Among the phenolic compounds, preferable are those which are solid at room temperature and have a melting point which is lower than the highest temperature to which the copolymer is exposed in the course of producing a dip-formed article. Usually the highest temperature to which the copolymer is exposed in the course of production of a dip-formed article is about 120 C. If an antioxidant is liquid at room temperature, the antioxidant exudes a smell. If an antioxidant has a melting point higher than 120 C., the antioxidant is not melted at the step of dip-forming, and thus, the antioxidant is not homogeneously infiltrated in the dip formed article. In consideration of these characteristics, 2,6-di-t-butyl-4-methylphenol and a butylated reaction product of p-cresol with dicyclopentadiene are especially preferably used.

The amount of antioxidant can be determined depending upon the properties required for the objective dip formed article, but is preferably in the range of 0.1 to 3 parts by weight, and more preferably 0.3 to 1 part by weight, based on 100 parts by weight of the solid content of latex. If the amount of antioxidant is too small, heat discoloration and UV discoloration are liable to occur, and the mechanical strength tends to be reduced. In contrast, if the amount of antioxidant is too large, the effect of improving the resistance to heat discoloration and the resistance to light coloration, and enhancing the mechanical strength retention is reduced.

The method by which the antioxidant is added is not particularly limited, but, usually, in view of ease in mixing with a latex, the antioxidant is added in a form of liquid dispersion such as an emulsion or a dispersion. The liquid dispersion is prepared usually by an emulsifying method or a pulverizing method.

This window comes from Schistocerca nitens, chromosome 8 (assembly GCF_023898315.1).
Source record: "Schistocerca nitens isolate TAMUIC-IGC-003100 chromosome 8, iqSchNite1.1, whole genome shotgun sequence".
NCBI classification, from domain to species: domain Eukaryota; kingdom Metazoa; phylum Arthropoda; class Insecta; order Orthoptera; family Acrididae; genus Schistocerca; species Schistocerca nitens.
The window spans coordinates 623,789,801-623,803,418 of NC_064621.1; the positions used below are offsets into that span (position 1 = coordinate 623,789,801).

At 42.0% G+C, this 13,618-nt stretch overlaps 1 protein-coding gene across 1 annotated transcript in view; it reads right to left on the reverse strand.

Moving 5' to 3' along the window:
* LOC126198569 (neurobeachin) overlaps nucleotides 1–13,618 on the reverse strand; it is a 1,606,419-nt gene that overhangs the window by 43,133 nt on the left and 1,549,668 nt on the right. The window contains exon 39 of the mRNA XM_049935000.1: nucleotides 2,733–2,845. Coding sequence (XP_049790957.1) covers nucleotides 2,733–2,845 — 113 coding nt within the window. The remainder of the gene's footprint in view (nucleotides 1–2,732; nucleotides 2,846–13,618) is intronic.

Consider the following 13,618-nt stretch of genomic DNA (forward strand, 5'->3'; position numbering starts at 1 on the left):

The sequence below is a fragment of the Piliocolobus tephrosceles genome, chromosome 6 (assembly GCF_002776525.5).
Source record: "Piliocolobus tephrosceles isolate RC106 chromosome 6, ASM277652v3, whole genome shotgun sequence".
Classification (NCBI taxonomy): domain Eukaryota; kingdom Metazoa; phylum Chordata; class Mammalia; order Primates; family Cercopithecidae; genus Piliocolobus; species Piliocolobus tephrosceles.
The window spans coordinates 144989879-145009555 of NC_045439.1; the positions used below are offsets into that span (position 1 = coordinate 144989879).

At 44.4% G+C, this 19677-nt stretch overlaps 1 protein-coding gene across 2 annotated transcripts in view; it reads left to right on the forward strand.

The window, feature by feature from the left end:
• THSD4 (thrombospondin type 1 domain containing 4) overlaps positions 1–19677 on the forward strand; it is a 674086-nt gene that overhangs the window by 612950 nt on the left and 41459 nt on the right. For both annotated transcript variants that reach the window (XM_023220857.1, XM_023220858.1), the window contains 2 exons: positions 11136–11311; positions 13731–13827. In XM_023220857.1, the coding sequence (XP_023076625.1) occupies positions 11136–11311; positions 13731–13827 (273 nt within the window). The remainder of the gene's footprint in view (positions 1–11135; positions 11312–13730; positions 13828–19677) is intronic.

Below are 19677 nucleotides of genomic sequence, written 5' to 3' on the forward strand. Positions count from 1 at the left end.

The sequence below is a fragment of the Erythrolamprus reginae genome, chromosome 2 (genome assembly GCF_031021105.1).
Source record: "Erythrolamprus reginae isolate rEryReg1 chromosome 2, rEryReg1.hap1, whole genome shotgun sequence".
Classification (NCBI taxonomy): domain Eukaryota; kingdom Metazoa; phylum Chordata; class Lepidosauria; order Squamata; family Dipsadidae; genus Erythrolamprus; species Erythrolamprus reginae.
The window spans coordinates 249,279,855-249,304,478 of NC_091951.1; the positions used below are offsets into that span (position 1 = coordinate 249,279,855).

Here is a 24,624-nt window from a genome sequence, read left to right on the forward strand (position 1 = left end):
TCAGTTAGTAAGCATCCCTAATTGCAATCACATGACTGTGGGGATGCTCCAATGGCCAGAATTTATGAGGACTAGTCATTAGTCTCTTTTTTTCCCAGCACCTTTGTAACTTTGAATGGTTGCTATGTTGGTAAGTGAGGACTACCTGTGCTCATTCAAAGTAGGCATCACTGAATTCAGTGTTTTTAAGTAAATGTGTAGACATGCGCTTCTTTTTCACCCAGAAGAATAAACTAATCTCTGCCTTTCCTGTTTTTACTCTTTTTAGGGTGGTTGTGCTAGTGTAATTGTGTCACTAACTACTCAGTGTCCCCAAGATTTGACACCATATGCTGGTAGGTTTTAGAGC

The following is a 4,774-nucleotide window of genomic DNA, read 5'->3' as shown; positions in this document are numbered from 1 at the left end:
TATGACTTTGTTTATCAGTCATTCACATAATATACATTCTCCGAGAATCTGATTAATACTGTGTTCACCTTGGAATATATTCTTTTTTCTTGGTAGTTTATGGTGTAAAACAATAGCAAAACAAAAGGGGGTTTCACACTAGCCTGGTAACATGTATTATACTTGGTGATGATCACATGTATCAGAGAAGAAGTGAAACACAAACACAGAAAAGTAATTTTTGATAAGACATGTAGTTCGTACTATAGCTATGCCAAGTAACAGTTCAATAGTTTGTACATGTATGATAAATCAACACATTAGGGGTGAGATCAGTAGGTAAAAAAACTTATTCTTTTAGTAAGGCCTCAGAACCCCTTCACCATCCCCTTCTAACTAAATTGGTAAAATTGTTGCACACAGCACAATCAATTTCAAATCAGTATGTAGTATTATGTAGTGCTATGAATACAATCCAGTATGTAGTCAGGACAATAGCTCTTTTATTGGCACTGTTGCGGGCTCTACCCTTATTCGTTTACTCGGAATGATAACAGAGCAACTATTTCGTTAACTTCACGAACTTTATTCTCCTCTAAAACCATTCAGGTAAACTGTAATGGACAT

The emulsifying method comprises thoroughly stirring at a high rate an antioxidant, which is liquefied by heating, if desired, an emulsifier and warm water. As water is used as a liquid medium, an antioxidant having a melting point not higher than 100 C. (i.e., boiling point of water), preferably not higher than 90 C. is usually used.

The pulverizing method comprises finely dividing by mechanical means a solid antioxidant having a melting point which is too high to be subjected to an emulsifying treatment, whereby a dispersion is formed. The pulverizing method includes a dry pulverization method using, for example, a turbo mill or a jet mill, and a wet pulverization method using, for example, a colloid mill. A wet pulverization method is preferable because a finer particle diameter can be obtained and heat generation at pulverization is smaller. Of the wet pulverization method, a media-type wet pulverization method is preferable. The media-type wet pulverization method includes those wherein a ball mill, a high-speed bead mill or other mill is used. Of these, the media-type wet pulverization method using a high-speed bead mill is especially preferable.

In the media-type wet pulverization method using a high-speed bead mill, a cylindrical vessel charged with spherical media is rotated at a high speed by using an agitator shaft. An antioxidant is fed into the moving media within the vessel by using a pump. Thus pulverization is effected in a batchwise or continuous manner. As the media, small size beads usually having a particle diameter of at least 0.5 mm, preferably in the range of 0.5 to 10 mm and more preferably 0.5 mm to 3 mm are used. The beads usually have a density of at least 2 g/cm3. The beads are preferably composed of ceramics with high hardness such as zirconia, or a metal with high hardness such as steel. The amount of beads charged in a vessel is preferably in the range of 60 to 95% and more preferably 70 to 85%.

The dip formed article of the present invention is made by dip forming the above-mentioned dip-forming latex by an ordinary procedure. Usually a form is dipped in a bath of dip-forming liquid formulation whereby a layer of a latex is deposited on the surface of the form, and then the form having the latex layer is taken out from the bath and then the latex layer is dried. As specific examples of the dip forming method, there can be mentioned a direct dipping method, an anode coagulation dipping method, and a teague coagulation dipping method.